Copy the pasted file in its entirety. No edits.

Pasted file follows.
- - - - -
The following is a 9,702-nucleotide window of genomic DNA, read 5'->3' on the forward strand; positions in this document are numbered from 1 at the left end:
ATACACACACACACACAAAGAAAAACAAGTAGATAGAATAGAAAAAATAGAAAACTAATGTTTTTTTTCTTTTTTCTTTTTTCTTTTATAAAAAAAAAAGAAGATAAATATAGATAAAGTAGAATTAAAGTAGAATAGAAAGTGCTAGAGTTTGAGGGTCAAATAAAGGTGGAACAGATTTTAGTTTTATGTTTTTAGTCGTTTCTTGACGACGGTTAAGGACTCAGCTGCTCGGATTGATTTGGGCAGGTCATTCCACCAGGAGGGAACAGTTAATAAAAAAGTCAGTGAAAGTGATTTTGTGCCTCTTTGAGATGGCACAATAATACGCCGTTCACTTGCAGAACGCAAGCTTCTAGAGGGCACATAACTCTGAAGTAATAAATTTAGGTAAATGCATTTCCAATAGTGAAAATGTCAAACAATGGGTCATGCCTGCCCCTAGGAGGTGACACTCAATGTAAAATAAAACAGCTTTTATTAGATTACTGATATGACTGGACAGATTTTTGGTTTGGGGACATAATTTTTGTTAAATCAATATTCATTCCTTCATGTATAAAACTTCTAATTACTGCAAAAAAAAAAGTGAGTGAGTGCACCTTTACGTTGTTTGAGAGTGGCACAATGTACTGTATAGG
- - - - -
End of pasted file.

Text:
The following is a 9,702-nucleotide window of genomic DNA, read 5'->3' on the forward strand; positions in this document are numbered from 1 at the left end:
ATACACACACACACACAAAGAAAAACAAGTAGATAGAATAGAAAAAATAGAAAACTAATGTTTTTTTTCTTTTTTCTTTTTTCTTTTATAAAAAAAAAAGAAGATAAATATAGATAAAGTAGAATTAAAGTAGAATAGAAAGTGCTAGAGTTTGAGGGTCAAATAAAGGTGGAACAGATTTTAGTTTTATGTTTTTAGTCGTTTCTTGACGACGGTTAAGGACTCAGCTGCTCGGATTGATTTGGGCAGGTCATTCCACCAGGAGGGAACAGTTAATAAAAAAGTCAGTGAAAGTGATTTTGTGCCTCTTTGAGATGGCACAATAATACGCCGTTCACTTGCAGAACGCAAGCTTCTAGAGGGCACATAACTCTGAAGTAATAAATTTAGGTAAATGCATTTCCAATAGTGAAAATGTCAAACAATGGGTCATGCCTGCCCCTAGGAGGTGACACTCAATGTAAAATAAAACAGCTTTTATTAGATTACTGATATGACTGGACAGATTTTTGGTTTGGGGACATAATTTTTGTTAAATCAATATTCATTCCTTCATGTATAAAACTTCTAATTACTGCAAAAAAAAAAGTGAGTGAGTGCACCTTTACGTTGTTTGAGAGTGGCACAATGTACTGTATAGG